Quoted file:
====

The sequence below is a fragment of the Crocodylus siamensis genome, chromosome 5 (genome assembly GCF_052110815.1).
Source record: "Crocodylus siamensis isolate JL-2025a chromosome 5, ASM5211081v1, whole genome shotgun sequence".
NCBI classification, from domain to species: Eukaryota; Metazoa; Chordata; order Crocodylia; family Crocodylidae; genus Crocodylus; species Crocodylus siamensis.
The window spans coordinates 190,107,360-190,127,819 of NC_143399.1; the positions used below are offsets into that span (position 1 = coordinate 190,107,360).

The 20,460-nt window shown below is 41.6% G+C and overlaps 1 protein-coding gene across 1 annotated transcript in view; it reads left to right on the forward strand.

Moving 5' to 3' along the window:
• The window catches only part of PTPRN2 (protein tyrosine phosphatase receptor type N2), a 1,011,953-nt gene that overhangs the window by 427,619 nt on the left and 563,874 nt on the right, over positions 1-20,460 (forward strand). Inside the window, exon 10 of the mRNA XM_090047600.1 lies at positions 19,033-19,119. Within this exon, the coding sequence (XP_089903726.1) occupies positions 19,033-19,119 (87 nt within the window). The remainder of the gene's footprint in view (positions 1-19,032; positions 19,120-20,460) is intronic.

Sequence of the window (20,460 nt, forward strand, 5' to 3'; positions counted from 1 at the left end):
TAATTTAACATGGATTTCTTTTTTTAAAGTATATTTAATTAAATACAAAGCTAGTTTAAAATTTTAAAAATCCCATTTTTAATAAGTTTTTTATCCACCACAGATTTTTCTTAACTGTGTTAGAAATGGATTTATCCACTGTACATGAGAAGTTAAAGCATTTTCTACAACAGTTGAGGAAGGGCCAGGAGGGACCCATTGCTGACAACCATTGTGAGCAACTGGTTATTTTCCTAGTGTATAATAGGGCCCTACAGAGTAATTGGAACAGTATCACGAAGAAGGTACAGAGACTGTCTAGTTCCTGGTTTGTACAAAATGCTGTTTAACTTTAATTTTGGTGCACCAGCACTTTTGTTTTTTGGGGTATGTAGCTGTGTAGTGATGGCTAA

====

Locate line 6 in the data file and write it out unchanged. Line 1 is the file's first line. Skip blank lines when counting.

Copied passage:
Moving 5' to 3' along the window: